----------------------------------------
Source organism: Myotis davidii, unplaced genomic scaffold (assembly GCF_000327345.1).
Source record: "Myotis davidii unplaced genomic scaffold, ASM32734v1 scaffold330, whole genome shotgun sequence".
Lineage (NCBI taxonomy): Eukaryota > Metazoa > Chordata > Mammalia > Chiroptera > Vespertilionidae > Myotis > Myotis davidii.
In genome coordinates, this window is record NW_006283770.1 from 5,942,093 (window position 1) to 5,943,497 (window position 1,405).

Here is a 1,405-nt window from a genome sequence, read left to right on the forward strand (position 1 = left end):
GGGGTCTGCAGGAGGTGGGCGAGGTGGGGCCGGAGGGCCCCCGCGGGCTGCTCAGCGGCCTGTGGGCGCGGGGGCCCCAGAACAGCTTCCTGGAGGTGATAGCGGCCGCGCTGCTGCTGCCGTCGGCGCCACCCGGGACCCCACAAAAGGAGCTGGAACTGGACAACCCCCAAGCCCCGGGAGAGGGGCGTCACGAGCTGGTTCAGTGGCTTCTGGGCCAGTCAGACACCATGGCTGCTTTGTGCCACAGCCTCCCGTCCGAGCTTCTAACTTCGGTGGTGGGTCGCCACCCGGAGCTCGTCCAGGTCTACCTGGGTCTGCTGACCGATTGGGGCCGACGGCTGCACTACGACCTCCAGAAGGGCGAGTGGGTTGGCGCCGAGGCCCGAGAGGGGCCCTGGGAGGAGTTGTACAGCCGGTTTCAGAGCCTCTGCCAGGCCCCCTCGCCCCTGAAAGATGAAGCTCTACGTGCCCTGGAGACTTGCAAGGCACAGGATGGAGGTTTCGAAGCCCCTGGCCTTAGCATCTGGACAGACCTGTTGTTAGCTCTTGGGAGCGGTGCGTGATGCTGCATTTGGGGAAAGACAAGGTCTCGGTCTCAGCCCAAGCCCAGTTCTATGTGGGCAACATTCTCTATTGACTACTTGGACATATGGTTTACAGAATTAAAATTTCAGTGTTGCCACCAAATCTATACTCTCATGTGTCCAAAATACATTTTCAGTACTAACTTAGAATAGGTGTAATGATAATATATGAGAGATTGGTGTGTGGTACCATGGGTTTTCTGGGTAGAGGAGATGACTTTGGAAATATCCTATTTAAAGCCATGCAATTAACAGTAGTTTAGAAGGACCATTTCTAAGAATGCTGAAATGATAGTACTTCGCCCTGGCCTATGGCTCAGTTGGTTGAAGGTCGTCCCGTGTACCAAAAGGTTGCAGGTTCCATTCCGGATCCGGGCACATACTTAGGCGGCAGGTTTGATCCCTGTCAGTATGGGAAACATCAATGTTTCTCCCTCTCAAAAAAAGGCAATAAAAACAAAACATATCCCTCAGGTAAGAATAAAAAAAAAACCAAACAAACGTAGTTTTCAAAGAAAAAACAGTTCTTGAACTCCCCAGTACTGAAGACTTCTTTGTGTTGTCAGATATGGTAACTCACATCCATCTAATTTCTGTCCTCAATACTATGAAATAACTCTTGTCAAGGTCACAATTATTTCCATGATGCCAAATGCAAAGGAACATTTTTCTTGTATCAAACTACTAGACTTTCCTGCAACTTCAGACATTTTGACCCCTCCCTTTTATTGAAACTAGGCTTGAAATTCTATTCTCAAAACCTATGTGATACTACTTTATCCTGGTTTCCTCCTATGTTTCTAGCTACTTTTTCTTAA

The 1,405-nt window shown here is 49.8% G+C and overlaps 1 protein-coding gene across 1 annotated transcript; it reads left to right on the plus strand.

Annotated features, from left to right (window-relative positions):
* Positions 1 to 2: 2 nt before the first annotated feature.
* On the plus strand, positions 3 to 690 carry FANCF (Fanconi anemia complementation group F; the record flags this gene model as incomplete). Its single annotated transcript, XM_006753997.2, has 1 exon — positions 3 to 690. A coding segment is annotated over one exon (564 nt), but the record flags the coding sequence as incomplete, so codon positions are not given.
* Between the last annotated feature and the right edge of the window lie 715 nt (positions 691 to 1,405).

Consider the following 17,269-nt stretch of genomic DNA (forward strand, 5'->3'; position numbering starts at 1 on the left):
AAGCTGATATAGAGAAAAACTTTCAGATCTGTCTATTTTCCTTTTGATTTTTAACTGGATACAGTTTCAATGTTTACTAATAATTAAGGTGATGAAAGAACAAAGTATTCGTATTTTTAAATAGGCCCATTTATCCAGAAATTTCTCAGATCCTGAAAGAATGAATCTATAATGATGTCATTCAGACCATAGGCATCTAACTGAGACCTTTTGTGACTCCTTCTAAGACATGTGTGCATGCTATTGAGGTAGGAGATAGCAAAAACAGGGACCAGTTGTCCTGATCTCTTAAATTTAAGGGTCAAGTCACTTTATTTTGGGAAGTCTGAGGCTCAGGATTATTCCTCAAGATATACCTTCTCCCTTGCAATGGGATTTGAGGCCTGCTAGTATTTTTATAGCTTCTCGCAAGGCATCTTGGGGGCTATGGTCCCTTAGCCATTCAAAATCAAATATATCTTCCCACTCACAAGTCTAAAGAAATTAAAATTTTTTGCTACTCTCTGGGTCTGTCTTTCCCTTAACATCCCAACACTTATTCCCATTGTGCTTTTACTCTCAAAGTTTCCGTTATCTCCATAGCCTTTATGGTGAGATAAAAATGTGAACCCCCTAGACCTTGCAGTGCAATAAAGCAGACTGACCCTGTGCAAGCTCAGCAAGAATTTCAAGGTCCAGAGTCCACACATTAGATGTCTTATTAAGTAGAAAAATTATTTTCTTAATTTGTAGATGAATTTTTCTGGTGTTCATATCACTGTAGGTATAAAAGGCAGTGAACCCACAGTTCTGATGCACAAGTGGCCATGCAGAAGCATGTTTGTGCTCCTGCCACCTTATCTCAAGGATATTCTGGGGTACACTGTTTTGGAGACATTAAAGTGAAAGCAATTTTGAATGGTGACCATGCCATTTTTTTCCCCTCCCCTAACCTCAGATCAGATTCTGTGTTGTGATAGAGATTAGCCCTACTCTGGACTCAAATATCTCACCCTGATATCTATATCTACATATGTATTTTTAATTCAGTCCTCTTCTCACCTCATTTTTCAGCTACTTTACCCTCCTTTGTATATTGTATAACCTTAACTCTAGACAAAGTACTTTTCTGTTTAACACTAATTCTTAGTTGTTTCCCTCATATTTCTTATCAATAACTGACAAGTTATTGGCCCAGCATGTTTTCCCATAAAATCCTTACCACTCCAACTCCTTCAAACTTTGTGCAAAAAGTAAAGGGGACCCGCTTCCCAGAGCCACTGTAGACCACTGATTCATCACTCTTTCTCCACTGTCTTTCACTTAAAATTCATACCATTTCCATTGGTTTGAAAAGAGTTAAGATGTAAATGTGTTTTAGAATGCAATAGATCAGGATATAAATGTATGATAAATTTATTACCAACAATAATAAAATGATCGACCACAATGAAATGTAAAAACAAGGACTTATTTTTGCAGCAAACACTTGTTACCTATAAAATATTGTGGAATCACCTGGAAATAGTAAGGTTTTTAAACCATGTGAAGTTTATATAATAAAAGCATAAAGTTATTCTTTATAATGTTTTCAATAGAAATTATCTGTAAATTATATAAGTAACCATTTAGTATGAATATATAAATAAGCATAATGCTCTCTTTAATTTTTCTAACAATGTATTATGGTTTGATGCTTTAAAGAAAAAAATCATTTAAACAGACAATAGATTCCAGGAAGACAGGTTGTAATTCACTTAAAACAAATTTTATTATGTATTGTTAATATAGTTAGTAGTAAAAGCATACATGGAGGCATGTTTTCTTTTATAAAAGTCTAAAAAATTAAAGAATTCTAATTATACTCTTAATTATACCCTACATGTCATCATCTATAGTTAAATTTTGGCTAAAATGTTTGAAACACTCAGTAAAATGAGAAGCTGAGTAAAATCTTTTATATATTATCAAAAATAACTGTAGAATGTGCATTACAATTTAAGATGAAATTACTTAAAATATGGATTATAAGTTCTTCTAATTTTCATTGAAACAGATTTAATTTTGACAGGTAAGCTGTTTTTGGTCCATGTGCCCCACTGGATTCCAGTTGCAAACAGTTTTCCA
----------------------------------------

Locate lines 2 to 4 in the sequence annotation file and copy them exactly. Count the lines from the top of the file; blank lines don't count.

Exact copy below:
Source record: "Myotis davidii unplaced genomic scaffold, ASM32734v1 scaffold330, whole genome shotgun sequence".
Lineage (NCBI taxonomy): Eukaryota > Metazoa > Chordata > Mammalia > Chiroptera > Vespertilionidae > Myotis > Myotis davidii.
In genome coordinates, this window is record NW_006283770.1 from 5,942,093 (window position 1) to 5,943,497 (window position 1,405).